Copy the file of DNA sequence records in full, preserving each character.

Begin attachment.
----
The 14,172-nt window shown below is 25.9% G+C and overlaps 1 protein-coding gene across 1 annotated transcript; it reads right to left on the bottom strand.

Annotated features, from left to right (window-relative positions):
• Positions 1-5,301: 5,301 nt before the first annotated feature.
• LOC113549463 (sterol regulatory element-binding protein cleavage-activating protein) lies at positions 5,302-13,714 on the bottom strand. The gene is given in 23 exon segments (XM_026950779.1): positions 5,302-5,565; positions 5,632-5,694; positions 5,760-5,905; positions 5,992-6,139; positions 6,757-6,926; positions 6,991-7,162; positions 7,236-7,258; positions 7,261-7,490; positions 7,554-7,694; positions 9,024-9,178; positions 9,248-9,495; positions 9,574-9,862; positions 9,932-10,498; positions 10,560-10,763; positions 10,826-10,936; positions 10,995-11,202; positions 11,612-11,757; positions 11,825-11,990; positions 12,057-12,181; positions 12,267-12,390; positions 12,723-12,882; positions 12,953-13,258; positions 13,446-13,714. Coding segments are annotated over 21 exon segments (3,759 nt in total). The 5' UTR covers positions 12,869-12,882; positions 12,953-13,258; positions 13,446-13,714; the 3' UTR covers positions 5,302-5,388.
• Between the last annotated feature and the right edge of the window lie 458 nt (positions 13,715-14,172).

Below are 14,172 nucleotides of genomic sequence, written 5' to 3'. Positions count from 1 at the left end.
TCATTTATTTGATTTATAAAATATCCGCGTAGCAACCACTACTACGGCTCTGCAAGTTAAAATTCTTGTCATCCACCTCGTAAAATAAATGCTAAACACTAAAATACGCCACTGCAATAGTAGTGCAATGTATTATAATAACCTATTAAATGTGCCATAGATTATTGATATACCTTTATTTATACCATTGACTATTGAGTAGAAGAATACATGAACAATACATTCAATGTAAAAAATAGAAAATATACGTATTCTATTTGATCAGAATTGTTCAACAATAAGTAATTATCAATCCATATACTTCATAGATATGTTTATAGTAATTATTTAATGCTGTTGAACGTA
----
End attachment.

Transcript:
The 14,172-nt window shown below is 25.9% G+C and overlaps 1 protein-coding gene across 1 annotated transcript; it reads right to left on the bottom strand.

Annotated features, from left to right (window-relative positions):
• Positions 1-5,301: 5,301 nt before the first annotated feature.
• LOC113549463 (sterol regulatory element-binding protein cleavage-activating protein) lies at positions 5,302-13,714 on the bottom strand. The gene is given in 23 exon segments (XM_026950779.1): positions 5,302-5,565; positions 5,632-5,694; positions 5,760-5,905; positions 5,992-6,139; positions 6,757-6,926; positions 6,991-7,162; positions 7,236-7,258; positions 7,261-7,490; positions 7,554-7,694; positions 9,024-9,178; positions 9,248-9,495; positions 9,574-9,862; positions 9,932-10,498; positions 10,560-10,763; positions 10,826-10,936; positions 10,995-11,202; positions 11,612-11,757; positions 11,825-11,990; positions 12,057-12,181; positions 12,267-12,390; positions 12,723-12,882; positions 12,953-13,258; positions 13,446-13,714. Coding segments are annotated over 21 exon segments (3,759 nt in total). The 5' UTR covers positions 12,869-12,882; positions 12,953-13,258; positions 13,446-13,714; the 3' UTR covers positions 5,302-5,388.
• Between the last annotated feature and the right edge of the window lie 458 nt (positions 13,715-14,172).

Below are 14,172 nucleotides of genomic sequence, written 5' to 3'. Positions count from 1 at the left end.
TCATTTATTTGATTTATAAAATATCCGCGTAGCAACCACTACTACGGCTCTGCAAGTTAAAATTCTTGTCATCCACCTCGTAAAATAAATGCTAAACACTAAAATACGCCACTGCAATAGTAGTGCAATGTATTATAATAACCTATTAAATGTGCCATAGATTATTGATATACCTTTATTTATACCATTGACTATTGAGTAGAAGAATACATGAACAATACATTCAATGTAAAAAATAGAAAATATACGTATTCTATTTGATCAGAATTGTTCAACAATAAGTAATTATCAATCCATATACTTCATAGATATGTTTATAGTAATTATTTAATGCTGTTGAACGTA